In our search for the truth, the life giving truth, let us lay aside the issues in the story that really don't matter. These issues are not fictitious, I hasten to add. They are very important to the context of the gospels in which they are proclaimed. The first of these issues is who were the characters who were involved in the story. I think that who the characters were really doesn't matter. The important thing is that Jesus was the central character, to whom a great and mystical service was performed by in my view an unidentified woman and that some people who were looking on who were known to Jesus were very critical of her actions [(Of course the identity of the characters does matter in the beautiful Sydney Carter song which is based on today's Gospel which Linda will sing for us shortly)] It also doesn't matter much what exactly happened. Although there is a fair degree of agreement between the Gospel writers about the story there is no way that we can really be certain of what happened. So I don't think that there is any need for us to become too literalist about this story. In my view it is a beautiful story which informs us about some ultimate truths and that is all that needs to be said.
What are these truths? Well there are three that I want to mention. There are probably many more that we could probably draw out but I hope that you see that as part of your task in reflecting upon the Gospel during the coming week.
The first truth that this story illustrates is the preeminent position of women among the follower of Jesus and among the members of the early church. In the gospels it is always that the women get it right and the men are left floundering in the background. St Mark's Gospel is in one sense the story of the desertion of Jesus first by the wider world, then by his male followers, then by his closest male associates. Even though the final picture of the gospel is one of the women running away in fear they are the ones who stay with Jesus to the end. They, both as followers of Jesus and as members of the early church, get it right and that is the way it is to this very day. And we won't be in touch with the truth in the world and in the church until the rightful place of women at all levels of leadership is recognised and acted upon. How it can possibly be that we have controversy in the Australian Church about women as bishops in the 21st Century is utterly beyond me.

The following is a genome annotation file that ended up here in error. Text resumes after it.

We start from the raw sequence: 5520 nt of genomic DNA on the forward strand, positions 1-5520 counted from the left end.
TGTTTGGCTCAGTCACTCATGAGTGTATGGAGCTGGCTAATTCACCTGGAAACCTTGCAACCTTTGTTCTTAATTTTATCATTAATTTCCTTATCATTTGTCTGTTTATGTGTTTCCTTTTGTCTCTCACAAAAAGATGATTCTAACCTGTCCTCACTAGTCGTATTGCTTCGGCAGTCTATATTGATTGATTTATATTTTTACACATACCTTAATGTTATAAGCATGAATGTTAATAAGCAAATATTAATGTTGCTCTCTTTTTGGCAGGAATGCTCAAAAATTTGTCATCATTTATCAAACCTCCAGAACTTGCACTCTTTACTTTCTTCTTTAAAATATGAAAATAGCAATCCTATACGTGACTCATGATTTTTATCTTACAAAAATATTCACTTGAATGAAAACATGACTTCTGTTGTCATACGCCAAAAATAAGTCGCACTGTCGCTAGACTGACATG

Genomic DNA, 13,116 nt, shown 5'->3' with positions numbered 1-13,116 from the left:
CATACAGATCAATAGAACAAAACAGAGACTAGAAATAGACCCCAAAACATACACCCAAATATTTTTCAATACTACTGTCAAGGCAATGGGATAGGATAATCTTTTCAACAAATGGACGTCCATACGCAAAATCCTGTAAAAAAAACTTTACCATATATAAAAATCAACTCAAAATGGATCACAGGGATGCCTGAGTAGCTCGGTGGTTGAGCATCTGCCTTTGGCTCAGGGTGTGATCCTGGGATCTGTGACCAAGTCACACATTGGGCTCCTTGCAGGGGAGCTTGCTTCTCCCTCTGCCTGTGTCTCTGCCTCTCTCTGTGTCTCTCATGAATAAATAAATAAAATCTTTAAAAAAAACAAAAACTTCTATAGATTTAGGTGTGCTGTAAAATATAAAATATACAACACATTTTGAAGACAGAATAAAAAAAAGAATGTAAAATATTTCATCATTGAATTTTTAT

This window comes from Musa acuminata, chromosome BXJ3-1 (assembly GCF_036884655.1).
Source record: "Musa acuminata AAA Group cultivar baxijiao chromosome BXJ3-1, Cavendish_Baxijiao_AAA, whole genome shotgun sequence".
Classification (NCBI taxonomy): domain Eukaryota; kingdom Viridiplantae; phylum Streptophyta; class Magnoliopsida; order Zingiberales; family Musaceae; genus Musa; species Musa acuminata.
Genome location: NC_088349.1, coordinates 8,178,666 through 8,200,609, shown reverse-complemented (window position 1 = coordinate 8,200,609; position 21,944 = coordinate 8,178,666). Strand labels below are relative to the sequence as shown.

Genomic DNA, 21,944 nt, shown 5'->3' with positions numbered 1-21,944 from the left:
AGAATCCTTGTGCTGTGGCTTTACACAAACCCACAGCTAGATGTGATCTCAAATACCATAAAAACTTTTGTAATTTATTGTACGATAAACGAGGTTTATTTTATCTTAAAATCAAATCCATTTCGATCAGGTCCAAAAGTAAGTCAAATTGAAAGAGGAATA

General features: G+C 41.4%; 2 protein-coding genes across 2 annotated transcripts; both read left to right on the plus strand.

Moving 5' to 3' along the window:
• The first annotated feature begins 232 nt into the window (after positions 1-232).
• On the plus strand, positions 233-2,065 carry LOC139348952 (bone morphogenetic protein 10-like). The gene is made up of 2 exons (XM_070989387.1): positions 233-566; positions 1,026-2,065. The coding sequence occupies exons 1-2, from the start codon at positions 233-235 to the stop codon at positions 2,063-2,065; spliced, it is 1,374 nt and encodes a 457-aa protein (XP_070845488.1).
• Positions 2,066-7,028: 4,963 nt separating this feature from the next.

Secondly, this woman I suspect as a representative of many of the woman followers of Jesus got itas opposed to all of the men in the stories who failed utterly to get it. Virtually from the outset Jesus had clearly predicted that his journey, his ministry, was a journey towards the cross. In John's version and in Matthew's version this story sits at the very cusp of the betrayal and Crucifixion of Jesus. This is a climatic story. It is the most graphic depictions in all literature of one persons understanding and identification with what is about to happen to another. In the anointing of Jesus by this unidentified woman she acts out in very clear terms what is about to happen. She and those like her, knows that Jesus will die soon. And her detractors whoever they may be just don't get it. The truth is that we won't get it either until we too are prepared to take up our cross and follow in the footsteps of Jesus Christ.
Finally, we don't know precisely what this woman did but whatever she did this woman offered herself In his wonderful book Golf and the Spirit, M Scott Peck says that the secret to successful golf is to practice kenosis. He defines kenosis as the process of the self letting go of self. He says 'In doing battle on the golf course against my own personality against my ego I am attempting to practice kenosis: getting myself out of my own way. He continues 'It is what spiritual growth is all about'. Here is the central truth of our gospel story. We find life when we give ourselves when we put self aside and offer ourselves to God. That wonderful prayer of dismissal at the end of the Eucharist the prayer of self giving has lost some of its significance but it is so important in our search for truth our search for life. 'Father, we offer ourselves to you as a living sacrifice'. As we say these words Sunday by Sunday we follow in the footsteps of this unidentified woman who strove forward to win the prize the prize the prize of life, by offering herself unconditionally to God in Jesus Christ. Amen.